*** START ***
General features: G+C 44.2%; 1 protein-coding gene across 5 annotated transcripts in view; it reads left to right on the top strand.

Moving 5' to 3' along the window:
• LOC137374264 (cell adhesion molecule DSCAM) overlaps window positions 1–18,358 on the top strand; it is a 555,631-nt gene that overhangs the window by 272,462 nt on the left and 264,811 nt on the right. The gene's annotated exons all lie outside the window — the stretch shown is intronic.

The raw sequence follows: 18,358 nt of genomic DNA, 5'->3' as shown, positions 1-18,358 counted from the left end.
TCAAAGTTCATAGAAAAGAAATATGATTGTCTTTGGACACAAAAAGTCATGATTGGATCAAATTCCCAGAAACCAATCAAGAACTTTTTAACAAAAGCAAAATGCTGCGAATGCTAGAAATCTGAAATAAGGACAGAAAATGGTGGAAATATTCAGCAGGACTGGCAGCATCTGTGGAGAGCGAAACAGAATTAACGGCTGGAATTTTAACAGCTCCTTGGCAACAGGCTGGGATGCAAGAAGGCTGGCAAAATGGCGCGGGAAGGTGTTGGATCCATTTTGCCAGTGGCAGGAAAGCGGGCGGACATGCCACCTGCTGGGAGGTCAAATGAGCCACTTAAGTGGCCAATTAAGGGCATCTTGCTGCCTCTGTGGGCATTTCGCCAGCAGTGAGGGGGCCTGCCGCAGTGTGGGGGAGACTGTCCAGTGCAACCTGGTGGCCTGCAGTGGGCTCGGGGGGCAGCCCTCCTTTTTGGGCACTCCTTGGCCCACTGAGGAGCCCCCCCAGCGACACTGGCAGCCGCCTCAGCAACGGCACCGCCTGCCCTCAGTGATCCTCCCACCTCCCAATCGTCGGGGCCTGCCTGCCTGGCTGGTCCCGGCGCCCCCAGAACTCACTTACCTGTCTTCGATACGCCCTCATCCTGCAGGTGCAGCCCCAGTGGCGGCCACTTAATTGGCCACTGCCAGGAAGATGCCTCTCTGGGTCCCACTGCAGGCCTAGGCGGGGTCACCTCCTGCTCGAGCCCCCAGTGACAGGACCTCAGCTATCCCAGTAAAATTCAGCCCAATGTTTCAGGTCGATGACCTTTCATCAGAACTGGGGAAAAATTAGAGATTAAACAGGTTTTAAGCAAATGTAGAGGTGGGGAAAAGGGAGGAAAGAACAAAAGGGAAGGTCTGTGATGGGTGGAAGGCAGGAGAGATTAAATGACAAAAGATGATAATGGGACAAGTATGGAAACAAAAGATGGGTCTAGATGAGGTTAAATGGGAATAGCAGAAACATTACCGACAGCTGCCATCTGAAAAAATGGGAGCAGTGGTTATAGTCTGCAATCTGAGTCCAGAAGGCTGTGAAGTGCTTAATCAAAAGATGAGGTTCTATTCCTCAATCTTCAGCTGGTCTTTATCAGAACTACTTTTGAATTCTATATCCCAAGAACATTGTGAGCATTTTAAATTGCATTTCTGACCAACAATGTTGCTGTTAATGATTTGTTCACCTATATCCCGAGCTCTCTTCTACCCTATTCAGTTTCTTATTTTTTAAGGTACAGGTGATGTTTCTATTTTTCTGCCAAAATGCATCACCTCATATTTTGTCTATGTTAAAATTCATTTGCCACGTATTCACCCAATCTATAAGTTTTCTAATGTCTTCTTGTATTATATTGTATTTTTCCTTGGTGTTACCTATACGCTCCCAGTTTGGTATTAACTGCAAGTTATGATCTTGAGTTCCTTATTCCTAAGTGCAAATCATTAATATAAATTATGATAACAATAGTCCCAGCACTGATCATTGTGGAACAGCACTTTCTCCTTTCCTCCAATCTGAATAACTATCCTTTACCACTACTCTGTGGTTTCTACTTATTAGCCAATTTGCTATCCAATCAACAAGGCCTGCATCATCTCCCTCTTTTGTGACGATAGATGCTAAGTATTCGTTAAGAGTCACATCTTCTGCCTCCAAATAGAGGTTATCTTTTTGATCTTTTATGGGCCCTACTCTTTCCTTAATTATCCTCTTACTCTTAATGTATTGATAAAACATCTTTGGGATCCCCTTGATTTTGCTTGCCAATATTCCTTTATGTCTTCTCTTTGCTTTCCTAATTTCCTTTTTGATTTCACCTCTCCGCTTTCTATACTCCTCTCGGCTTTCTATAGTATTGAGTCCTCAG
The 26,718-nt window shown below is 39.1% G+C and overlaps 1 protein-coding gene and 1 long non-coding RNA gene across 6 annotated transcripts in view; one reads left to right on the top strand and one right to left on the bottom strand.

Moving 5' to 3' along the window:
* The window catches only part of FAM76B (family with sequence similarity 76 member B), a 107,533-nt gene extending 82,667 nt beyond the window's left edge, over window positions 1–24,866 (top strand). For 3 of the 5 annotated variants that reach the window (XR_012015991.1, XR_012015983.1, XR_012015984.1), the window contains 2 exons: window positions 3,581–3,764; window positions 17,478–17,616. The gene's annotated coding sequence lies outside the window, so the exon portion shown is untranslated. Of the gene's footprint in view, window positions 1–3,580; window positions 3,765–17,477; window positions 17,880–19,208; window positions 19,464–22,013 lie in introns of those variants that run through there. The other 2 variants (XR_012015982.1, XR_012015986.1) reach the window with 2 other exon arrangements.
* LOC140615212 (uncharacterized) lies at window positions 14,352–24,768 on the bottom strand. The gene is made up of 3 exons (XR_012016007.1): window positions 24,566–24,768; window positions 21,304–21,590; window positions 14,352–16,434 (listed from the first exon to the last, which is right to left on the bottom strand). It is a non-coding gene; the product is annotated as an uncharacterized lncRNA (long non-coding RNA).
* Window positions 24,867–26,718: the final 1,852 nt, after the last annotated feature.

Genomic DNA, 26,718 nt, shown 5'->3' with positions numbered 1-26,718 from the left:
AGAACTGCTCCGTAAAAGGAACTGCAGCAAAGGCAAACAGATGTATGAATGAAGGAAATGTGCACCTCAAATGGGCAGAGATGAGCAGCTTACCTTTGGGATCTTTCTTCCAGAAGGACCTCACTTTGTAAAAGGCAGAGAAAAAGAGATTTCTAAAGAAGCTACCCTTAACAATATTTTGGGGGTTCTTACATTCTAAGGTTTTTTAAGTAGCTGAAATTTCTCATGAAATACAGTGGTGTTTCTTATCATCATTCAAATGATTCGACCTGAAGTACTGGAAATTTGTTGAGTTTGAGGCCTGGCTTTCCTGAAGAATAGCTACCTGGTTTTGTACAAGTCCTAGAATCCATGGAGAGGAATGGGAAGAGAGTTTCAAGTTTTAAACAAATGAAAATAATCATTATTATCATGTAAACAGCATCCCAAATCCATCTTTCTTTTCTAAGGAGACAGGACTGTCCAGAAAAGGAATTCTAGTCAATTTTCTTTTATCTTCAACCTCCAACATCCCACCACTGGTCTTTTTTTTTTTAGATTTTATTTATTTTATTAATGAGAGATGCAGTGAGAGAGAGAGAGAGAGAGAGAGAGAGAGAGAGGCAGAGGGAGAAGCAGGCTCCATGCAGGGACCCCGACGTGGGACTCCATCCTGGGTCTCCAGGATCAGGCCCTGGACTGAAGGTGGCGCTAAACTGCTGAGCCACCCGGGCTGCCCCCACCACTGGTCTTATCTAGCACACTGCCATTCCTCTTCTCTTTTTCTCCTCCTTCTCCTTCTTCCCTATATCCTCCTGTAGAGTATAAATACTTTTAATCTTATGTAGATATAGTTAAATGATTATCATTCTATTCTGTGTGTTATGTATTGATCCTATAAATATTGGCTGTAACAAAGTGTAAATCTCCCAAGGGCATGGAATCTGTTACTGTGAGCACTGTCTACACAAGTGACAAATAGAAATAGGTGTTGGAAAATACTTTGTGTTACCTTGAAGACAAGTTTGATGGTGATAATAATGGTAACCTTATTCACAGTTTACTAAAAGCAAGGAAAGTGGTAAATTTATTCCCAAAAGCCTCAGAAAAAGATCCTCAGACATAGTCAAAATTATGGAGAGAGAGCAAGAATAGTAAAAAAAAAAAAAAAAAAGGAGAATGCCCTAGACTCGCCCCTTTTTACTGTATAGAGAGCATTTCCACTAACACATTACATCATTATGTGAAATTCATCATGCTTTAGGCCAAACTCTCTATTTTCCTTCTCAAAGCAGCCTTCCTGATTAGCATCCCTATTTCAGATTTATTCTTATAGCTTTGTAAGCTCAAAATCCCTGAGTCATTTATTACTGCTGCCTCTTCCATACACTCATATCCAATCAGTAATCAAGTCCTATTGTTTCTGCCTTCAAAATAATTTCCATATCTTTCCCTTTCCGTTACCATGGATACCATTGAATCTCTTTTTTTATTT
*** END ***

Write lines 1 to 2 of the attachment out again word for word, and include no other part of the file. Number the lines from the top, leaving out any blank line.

General features: G+C 44.2%; 1 protein-coding gene across 5 annotated transcripts in view; it reads left to right on the top strand.

Moving 5' to 3' along the window: